Background Huntington’s disease (HD) is an inherited devastating neurodegenerative disorder with no treatment to slow down the disease progression available. HD is well-characterised by widespread changes in CNS and systemic alterations as well. Immune dysfunction outside the CNS is increasingly recognised as a substantial modulator of HD progression. To study the long-term changes in early disease course we have created a unique model of HD, a minipig transgenic for human mutant huntingtin.
Aims (i) to define the role of innate immune activation in HD, (ii) to monitor the levels of inflammatory proteins during HD progress
Methods Age-matched TgHD and WT minipigs with similar genetic background and before the onset of clinical symptoms were utilised in this study. Sera from a set of F3 generation animals were collected. The expression of selected inflammatory proteins was examined by targeted proteomic profiling using Luminex xMAP and quantitative ELISA immunoassay. For assessment of functional complement activity we applied a qualitative determination using Wieslab Complement system Screenkit. As complementary approach the levels of cytokines secreted by monocytes were studied.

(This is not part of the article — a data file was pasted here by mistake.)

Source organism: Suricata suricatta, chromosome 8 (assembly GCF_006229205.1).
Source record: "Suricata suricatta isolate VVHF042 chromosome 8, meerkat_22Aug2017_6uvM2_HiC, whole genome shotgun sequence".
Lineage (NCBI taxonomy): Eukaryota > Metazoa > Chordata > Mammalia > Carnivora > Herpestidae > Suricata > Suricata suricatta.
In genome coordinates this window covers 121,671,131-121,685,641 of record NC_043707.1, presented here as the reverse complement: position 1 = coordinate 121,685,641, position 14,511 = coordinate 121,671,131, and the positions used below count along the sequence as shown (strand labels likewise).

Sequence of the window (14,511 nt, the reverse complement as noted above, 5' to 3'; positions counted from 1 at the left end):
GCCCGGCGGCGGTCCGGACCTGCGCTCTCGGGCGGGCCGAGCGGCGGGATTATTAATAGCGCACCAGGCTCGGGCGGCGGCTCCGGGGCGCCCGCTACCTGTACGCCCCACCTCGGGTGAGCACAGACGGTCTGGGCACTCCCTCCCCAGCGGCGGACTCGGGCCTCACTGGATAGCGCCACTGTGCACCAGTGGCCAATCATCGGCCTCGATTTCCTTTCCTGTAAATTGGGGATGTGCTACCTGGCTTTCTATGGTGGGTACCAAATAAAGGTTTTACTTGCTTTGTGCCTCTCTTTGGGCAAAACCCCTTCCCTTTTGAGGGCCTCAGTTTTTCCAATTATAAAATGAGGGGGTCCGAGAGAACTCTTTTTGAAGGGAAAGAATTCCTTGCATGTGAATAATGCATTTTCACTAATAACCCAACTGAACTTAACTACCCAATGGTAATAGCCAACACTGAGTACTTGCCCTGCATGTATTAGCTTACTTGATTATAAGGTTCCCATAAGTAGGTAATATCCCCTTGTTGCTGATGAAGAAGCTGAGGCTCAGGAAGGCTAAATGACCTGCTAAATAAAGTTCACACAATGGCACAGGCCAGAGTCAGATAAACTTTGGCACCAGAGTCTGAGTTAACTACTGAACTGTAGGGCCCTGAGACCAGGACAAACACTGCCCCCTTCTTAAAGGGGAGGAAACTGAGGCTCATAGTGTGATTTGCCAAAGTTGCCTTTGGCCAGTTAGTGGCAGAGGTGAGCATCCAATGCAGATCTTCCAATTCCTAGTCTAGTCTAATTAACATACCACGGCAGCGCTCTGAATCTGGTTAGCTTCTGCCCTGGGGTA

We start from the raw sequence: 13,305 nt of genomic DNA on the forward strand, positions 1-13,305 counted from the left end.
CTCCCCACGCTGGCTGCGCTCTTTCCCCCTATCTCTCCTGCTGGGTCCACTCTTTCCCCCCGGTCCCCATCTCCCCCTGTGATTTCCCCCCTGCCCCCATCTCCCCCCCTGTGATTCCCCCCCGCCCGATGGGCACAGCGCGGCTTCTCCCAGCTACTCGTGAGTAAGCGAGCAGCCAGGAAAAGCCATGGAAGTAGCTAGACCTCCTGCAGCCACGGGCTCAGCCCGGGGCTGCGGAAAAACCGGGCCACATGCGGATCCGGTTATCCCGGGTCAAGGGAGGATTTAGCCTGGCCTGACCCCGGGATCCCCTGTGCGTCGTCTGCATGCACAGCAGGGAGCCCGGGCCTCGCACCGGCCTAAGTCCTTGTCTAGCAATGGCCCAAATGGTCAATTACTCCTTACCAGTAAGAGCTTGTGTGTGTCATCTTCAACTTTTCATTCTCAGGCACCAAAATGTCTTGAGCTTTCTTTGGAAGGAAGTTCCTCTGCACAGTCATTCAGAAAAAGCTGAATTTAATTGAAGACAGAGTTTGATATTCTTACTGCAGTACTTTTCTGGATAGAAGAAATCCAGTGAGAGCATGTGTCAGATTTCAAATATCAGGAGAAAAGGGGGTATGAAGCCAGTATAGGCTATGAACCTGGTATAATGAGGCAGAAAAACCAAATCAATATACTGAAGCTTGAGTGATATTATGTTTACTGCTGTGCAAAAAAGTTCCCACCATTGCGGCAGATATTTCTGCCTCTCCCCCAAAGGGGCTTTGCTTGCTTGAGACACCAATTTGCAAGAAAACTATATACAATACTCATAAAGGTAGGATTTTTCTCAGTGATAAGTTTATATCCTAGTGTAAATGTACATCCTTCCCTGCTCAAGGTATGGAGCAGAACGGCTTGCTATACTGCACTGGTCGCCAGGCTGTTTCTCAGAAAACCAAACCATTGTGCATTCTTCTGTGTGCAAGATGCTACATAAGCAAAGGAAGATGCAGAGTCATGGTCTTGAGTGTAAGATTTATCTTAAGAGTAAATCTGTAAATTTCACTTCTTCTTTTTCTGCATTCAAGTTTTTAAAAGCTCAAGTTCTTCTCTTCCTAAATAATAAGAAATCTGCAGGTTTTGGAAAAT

Results Our results proved the most striking difference in the level of chemokine IL-8 between TgHD and WT minipigs at the age of 8–16 months. The concentration of the anti-inflammatory cytokine IL-4 increased at the age of 16–24 months. We also identified in vitrohyperactivity of immune cells responding to inflammatory stimulus in TgHD animals with altered production of mainly IL-8. The preliminary data showed activation of the complement system.
Conclusion HD is slowly progressive and changes in immune markers are subtle. The changes in pre-manifest stadium identified in our HD model can obtain accessible non-invasive indicators of disease progress and with further validation might become a potential biomarker candidate.
Support CHDI Foundation, TA01011466, CZ.1.05/2.1.00/03.0124, RVO 67985904.